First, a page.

The short-term market we are seeing today reminds me of my job before I became a financial advisor. My previous profession was as a Navy pilot flying the F-14 Tomcat. One of the most uncomfortable feelings I ever had occurred while in-flight refueling on a very dark night over the ocean.
By Steve Yeager, AIF®, MBA, Principal and Senior Financial Advisor
If you want to know what a dark night over the ocean is like, go into a room of your house at night, turn out the lights, get in a closet and shut the door . . . then close your eyes tight. That night, as I was flying “plugged in” to the tanker for refueling, I experienced a severe case of vertigo that I remember vividly to this day. Although I knew my wings were close to level – the tankers always flew in a predictably shallow circle – my brain told me I was in a turn so steep that it approached 90 degrees angle of bank. Logic told me my feeling was wrong, but it was very difficult to overcome in the moment.
Fortunately for me, I was flying with an experienced Naval Flight Officer in the back seat. He had flown a lot of flights and even experienced vertigo himself. I told him what I was feeling and he calmly began talking to me: “Your wings are level. . . Your wings are level. . . You’re in a 5 degree angle of bank. . . Your wings are level.” Eventually my brain transitioned from the irrational “feeling” to the reality that my RIO was communicating to me. Within minutes, the extreme discomfort was gone – despite the night being just as dark as it was prior to the episode.
“Timing” the Market
Markets like those of the past few weeks can easily instill a case of “vertigo” for investors – and even professionals – that can be very difficult to overcome. Watching stock prices decline, then projecting those continued losses forward indefinitely, can encourage action that is often detrimental to a long-term financial plan. Phrases like “stop the bleeding” or “wait until things settle down” are often used to justify acting on the vertigo of the moment. Sometimes, the tremendous desire to time the market takes over, even though most of us recognize a positive outcome would only be the result of luck.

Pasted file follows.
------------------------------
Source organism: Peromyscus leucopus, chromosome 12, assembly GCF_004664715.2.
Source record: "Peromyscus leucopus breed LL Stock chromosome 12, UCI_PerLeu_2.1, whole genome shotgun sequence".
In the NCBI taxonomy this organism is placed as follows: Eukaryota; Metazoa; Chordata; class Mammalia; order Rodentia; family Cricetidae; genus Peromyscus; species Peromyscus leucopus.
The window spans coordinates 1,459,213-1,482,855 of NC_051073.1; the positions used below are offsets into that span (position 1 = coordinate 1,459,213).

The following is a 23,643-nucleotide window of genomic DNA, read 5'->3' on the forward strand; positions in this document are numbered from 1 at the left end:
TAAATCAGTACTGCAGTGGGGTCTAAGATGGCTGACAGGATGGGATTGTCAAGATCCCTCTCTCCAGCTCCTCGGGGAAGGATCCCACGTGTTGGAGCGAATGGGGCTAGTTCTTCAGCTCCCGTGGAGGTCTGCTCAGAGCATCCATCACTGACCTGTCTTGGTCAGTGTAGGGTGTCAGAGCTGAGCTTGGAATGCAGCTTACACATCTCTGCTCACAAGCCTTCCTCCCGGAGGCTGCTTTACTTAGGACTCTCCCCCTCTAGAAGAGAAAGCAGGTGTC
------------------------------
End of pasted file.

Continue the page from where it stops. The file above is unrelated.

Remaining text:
Jack Bogle, the founder of Vanguard, sums up his advice to those tempted to time the market: “The idea that a bell rings to signal when investors should get into or out of the market is simply not credible. After nearly 50 years in this business I do not know of anybody who has done it successfully and consistently.”
Short-term market movements are unpredictable. That applies to the up periods, like in late 2019, and to the down periods, like we have seen in recent weeks. The truth is, people’s opinions about what the short-term market are no more than that: opinions. Only the long term view is clear.
At SYM, we build portfolios for the long term and we encourage clients to hold at least 5-10 years of expected portfolio distributions (cash flow needs) in bonds or cash to ensure that all stocks have a minimum five-year time horizon. The current crisis will likely subside long before the five-year time horizon, and equities will once again become the growth driver within your portfolio. Continue to save in your retirement plan, maybe invest excess cash at lower market values, and try to avoid the discouraging exercise of watching the day-to-day market movements; these will prove successful strategies should you find yourself experiencing market vertigo.